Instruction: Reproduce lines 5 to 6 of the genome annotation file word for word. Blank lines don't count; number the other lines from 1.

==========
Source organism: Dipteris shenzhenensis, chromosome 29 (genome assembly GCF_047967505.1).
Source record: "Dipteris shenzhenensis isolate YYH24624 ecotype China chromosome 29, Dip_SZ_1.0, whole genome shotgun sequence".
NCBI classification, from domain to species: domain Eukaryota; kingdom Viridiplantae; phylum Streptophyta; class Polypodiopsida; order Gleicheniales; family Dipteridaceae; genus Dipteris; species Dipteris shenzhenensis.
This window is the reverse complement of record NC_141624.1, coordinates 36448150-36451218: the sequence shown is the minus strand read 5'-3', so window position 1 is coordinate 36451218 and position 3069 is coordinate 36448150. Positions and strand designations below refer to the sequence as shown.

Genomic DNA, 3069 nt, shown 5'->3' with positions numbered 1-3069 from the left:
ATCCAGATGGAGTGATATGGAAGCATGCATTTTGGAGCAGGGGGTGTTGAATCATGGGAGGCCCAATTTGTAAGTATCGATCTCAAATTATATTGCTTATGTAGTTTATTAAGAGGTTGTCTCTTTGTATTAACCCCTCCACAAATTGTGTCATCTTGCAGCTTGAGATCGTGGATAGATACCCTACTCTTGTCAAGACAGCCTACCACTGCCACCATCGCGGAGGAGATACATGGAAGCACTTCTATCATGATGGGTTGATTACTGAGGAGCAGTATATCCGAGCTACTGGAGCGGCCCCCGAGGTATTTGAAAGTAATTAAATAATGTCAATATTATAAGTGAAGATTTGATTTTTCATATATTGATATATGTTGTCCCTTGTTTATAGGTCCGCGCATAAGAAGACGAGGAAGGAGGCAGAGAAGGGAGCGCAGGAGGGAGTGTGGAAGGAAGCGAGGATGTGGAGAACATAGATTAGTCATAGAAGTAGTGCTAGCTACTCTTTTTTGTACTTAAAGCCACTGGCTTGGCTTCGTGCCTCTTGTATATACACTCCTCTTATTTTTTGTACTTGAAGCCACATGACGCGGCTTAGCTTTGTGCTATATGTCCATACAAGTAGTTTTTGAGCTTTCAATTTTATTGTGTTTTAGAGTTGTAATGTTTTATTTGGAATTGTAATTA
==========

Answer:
Genomic DNA, 3069 nt, shown 5'->3' with positions numbered 1-3069 from the left:
ATCCAGATGGAGTGATATGGAAGCATGCATTTTGGAGCAGGGGGTGTTGAATCATGGGAGGCCCAATTTGTAAGTATCGATCTCAAATTATATTGCTTATGTAGTTTATTAAGAGGTTGTCTCTTTGTATTAACCCCTCCACAAATTGTGTCATCTTGCAGCTTGAGATCGTGGATAGATACCCTACTCTTGTCAAGACAGCCTACCACTGCCACCATCGCGGAGGAGATACATGGAAGCACTTCTATCATGATGGGTTGATTACTGAGGAGCAGTATATCCGAGCTACTGGAGCGGCCCCCGAGGTATTTGAAAGTAATTAAATAATGTCAATATTATAAGTGAAGATTTGATTTTTCATATATTGATATATGTTGTCCCTTGTTTATAGGTCCGCGCATAAGAAGACGAGGAAGGAGGCAGAGAAGGGAGCGCAGGAGGGAGTGTGGAAGGAAGCGAGGATGTGGAGAACATAGATTAGTCATAGAAGTAGTGCTAGCTACTCTTTTTTGTACTTAAAGCCACTGGCTTGGCTTCGTGCCTCTTGTATATACACTCCTCTTATTTTTTGTACTTGAAGCCACATGACGCGGCTTAGCTTTGTGCTATATGTCCATACAAGTAGTTTTTGAGCTTTCAATTTTATTGTGTTTTAGAGTTGTAATGTTTTATTTGGAATTGTAATTA